For cancer patients receiving radiation treatment during a surge in COVID-19 cases, adhering to the stay-at-home orders of quarantine is not always an option.
The daily hospital trips potentially increase exposure, which is especially dangerous because cancer patients are at high risk for COVID-19 mortality.
The option to delay radiation therapy until COVID-19 cases flatten could help cancer patients minimise exposure to the virus by staying home.
A study by investigators from Brigham and Women’s Hospital found that for men with unfavourable intermediate-risk or high-risk localised prostate cancer, who are receiving radiation and hormone therapy, delaying radiation while remaining on hormone therapy is unlikely to impact survival.
Their results are published in JAMA Oncology.
“Using a large database of patients with prostate cancer, we validated that the timing of starting radiation could be flexible,” said Vinayak Muralidhar, MD, a resident in the Department of Radiation Oncology at the Brigham, USA.
“Our data suggest that patients can wait for COVID-19 cases to go down before starting radiation. Or, if there’s a chance a surge is coming, they could consider undergoing radiation a little earlier than planned and complete it before the surge arrives.”
“Our hope is that our study helps patients and providers make decisions about the timing of treatment,” said Edward Christopher Dee, a fourth-year student at Harvard Medical School who was the first author of the study. “These decisions may allow patients to decrease their risk of exposure to COVID-19. Our findings may also provide reassurance to patients and providers who choose to delay treatment.”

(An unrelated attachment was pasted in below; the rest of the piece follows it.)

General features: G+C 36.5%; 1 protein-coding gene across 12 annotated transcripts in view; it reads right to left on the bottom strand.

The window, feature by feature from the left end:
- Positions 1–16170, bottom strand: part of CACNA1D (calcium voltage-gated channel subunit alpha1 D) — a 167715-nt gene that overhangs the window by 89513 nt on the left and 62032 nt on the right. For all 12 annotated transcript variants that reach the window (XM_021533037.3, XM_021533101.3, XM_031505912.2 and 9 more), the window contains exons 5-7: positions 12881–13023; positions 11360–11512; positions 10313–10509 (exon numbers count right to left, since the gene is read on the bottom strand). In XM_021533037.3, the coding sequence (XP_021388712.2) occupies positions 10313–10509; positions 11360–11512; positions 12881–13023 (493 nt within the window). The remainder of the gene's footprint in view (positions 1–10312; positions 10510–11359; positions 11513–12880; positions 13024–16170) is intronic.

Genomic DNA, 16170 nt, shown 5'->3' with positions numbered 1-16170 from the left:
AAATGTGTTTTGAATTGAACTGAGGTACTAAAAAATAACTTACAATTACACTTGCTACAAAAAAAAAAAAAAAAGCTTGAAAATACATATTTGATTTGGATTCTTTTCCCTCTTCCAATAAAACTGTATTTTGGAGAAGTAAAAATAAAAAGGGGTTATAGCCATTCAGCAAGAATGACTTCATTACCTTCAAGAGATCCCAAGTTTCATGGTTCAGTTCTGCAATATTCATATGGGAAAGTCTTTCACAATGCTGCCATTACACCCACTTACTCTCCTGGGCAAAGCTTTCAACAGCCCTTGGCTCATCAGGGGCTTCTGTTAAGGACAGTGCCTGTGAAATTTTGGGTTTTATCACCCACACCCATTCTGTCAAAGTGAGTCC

Radiation therapy is used for patients with localised prostate cancer and is given with 6-to-36 months of androgen deprivation therapy, or hormone therapy.
Based on preclinical data, these two types of therapy are typically timed so that patients receive radiation treatment after two months of hormone therapy.
However, two trials looking at this sequence of therapy showed that within a small window, exact timing of starting radiation relative to starting hormone therapy did not affect the outcome.
The Brigham investigators wanted to validate the findings of these two relatively small trials in a cohort of over 63,000 cases of localised prostate cancer in the National Cancer Database.
With this type of data set, the team recognises there could be unmeasured differences between the patients that were not accounted for but explain the findings.
The cases were separated into four groups based on when radiation was started relative to hormone therapy.
For cases of intermediate and high-risk disease, there was no difference in overall survival among the four groups.
“The findings are reassuring to patients and allow us to come up with a flexible radiation schedule for prostate cancer that ensures their safety,” said Muralidhar. “The results have important implications for patients in areas experiencing a surge in COVID-19 cases who can opt to wait for a safer time to come in and initiate treatment. In the future, we can also look at other types of cancers and treatments and see how delaying therapy has an impact on survival.”
Source: Brigham and Women’s Hospital